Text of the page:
3. Some goals are meant to be admired: Beckham's sumptuous free kick past a battered and frozen Jon Busch and Chris Pontius' wonderful jaunt through the tattered Montréal defense in D.C. United's simple 3-0 home victory are certainly worthy of another look or six to start your Monday morning.
4. It's tough to let the ball do the work when you can't obtain it: Seattle did everything it could to snap a seven-match winless streak in Saturday night's 2-2 draw at New England. Sounders FC brushed off an early goal by Saër Sène, exposed the Revolution's recent penchant to concede goals on crosses (the past four goals scored by opposing teams have come from a cross or service from the left wing) and settled into a organized defensive shape.
Everything worked well out, except for one minor problem (aside from a series of suspect refereeing decisions, including on both goals): Seattle couldn't get the ball off the Revs in the second half (31.5 percent possession after the interval, according to statistics compiled by Opta on Saturday night) and couldn't find the legs to see the match out. When Diego Fagundez (clever operator that he is) manages to wriggle free to score on a header, it's a sign that the mental and physical strain from soaking up too much pressure took its toll.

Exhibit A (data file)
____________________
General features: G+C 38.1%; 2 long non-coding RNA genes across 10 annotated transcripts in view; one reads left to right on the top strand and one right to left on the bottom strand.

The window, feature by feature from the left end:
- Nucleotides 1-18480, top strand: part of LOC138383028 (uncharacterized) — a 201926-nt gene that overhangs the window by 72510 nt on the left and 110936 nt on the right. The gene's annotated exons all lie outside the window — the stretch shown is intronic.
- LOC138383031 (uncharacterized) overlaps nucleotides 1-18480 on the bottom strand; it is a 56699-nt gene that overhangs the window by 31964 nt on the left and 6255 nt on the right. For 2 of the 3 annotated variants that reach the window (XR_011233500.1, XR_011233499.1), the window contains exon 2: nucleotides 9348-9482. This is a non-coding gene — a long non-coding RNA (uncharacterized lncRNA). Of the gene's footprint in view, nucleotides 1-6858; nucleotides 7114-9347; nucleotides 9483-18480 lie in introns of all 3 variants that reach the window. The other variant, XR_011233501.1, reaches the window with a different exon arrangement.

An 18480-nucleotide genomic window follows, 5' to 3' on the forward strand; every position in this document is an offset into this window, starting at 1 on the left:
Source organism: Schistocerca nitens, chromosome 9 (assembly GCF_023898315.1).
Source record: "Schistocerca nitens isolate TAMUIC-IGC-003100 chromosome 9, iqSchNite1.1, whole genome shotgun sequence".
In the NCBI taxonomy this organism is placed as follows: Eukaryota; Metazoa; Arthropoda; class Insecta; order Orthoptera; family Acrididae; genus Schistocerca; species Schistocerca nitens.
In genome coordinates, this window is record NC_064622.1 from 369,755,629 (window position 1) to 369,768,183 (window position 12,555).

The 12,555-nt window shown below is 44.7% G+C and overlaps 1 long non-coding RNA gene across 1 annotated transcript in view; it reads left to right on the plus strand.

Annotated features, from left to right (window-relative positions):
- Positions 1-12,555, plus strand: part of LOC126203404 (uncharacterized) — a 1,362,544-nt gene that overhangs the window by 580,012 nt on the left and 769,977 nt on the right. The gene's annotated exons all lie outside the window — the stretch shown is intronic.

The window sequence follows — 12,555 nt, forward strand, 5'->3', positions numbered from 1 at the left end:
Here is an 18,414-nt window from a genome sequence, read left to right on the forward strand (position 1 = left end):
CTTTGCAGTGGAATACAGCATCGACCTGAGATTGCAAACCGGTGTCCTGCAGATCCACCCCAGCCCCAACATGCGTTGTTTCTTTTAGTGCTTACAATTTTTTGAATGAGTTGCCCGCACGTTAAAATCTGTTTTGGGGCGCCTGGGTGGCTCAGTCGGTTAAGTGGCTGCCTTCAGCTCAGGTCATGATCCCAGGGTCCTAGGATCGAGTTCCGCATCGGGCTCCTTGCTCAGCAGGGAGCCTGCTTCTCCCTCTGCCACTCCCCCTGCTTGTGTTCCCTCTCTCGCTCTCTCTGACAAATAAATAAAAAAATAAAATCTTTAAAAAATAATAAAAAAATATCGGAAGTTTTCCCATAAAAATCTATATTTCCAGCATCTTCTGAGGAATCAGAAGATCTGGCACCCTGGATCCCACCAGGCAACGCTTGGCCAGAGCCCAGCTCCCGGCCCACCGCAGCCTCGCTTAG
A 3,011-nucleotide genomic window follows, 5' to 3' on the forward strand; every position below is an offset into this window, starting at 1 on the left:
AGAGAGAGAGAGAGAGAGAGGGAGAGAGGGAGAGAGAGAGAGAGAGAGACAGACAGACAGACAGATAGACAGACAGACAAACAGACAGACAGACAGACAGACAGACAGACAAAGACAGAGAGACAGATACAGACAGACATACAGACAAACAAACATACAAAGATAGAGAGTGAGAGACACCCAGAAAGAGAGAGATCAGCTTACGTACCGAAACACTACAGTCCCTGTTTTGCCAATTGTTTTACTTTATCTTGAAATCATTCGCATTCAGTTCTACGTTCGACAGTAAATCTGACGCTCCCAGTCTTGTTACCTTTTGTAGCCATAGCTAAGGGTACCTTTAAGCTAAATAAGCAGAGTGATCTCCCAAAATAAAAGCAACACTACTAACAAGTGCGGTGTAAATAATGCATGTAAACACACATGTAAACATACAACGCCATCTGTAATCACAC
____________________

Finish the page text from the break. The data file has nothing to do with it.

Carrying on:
“Playing from behind is obviously difficult, but we came back today and got ourselves on top.” Schmid said after the game. “It's just a situation, in the second half, where we did what we had to do. We didn't have the legs any more to be able to get forward [with] our fitness, the travel and everything else. They moved the ball around well, they created spaces and created openings and we had to bunker in and defend. That was a reflection of where we're at now physically with the amount of games we've played.”